This is one of those books I was kind of avoiding because it seemed like everyone was reading and reviewing it. I know that is a dumb reason to avoid a reading a book, but I also know I am not the only person who gets caught in that psychological trap. Fortunately, I found a cheap remaindered copy The Glass Room when I visited Daedalus Books
this past summer with Frances of Nonsuch Books
and Teresa of Shelf Love
. Once the book was in the house it seemed like I was one step closer to getting over my aversion to popular books, at least in this instance. I had picked it up a few times since I bought it and thought I might be in the mood to start it, but it wasn’t until I focused in on the TBR pile
in my nightstand that it really started to bubble to the surface. And I am so happy that it did.
It is easy to see why The Glass Room
was short-listed for the Booker Prize. Despite a typo or two (see here
), it is a marvelous novel that is hard to put down. At its essence it is a World War II story focusing on the lives of a group of people in Czechoslovakia. What makes the novel unique is that its organizing structure really is an organizing structure. When Viktor and Liesel Landauer are on their honeymoon in Venice they meet Rainer von Abt, a German modernist architect, whose design philosophy is right in line with the couple’s desire to live in a house that looks to the future rather than the past. The result is a stunningly modern architectural gem which acts as far more than a piece of the backdrop for the events of the novel. The clean lines and pure spaces of the house not only provide a multifaceted and apt metaphor for many of the themes of the book, but the house also often plays a catalytic role in the lives of the people who live and work in it.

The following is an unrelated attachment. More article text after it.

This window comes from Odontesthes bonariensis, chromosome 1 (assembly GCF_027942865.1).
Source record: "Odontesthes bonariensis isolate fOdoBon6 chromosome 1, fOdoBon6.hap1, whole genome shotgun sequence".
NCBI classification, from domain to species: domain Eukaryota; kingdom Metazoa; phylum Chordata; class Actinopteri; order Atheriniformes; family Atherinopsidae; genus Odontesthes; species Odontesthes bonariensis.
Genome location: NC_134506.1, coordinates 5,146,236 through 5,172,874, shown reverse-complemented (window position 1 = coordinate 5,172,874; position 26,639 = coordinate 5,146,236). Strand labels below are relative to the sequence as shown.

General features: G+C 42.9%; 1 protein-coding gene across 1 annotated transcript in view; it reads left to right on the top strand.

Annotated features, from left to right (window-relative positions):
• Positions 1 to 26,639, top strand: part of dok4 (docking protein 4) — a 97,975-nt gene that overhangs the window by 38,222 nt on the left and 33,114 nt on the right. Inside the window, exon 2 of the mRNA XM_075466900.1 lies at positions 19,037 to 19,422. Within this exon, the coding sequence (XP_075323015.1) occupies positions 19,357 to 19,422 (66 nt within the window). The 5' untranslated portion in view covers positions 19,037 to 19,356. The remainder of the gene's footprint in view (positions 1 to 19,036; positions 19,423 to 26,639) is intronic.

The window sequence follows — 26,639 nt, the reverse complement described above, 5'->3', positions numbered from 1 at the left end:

And the lives of the people that Mawer creates are interesting and joyous and tragic. He shows the many ways people learn to survive not only politics, war, and dislocation, but also how we survive personal upheaval and adversity. None of Mawer’s main characters are paragons of virtue but they are all likable and so believably human.
I am often fascinated, perhaps morbidly so sometimes, by the fact that human lives are so fleeting and ephemeral. That regardless of the importance of any given thing, or feeling or event in our lives, they are but momentary blips on the map. They only matter to a relatively small circle of people and even then for only a brief period of time. The memory of the feeling or event event fading into oblivion faster than most of would care to admit. It is just a matter of decades before the Landauer House, so important to those who imagined it, built it, and lived in it, loses its original use and meaning and its history is defined and redefined by those who don’t necessarily have the knowledge, or the right, to do so.
The life of the house before, during, and after the Landauers illustrates wonderfully the ways in which buildings change use and sometimes form over time. Think of seminaries that became grand houses, that became wartime hospitals, that became prep schools, that became something else. Sometimes those new uses suit the building and other times the fit is less than ideal.
I liked this book a lot on many different levels. Certainly not a perfect novel, but one that gives the reader a lot to think about and discuss. This really is a perfect book club book.
A few other reviews:
I know that I saw many other reviews out there in the blogosphere but I am having a hard time finding them now. For those of you who review lots of books you should go over to FyreFly’s Book Blog and register your blog for the Book Blogs Search Engine
. That way I can find your reviews more easily in the future.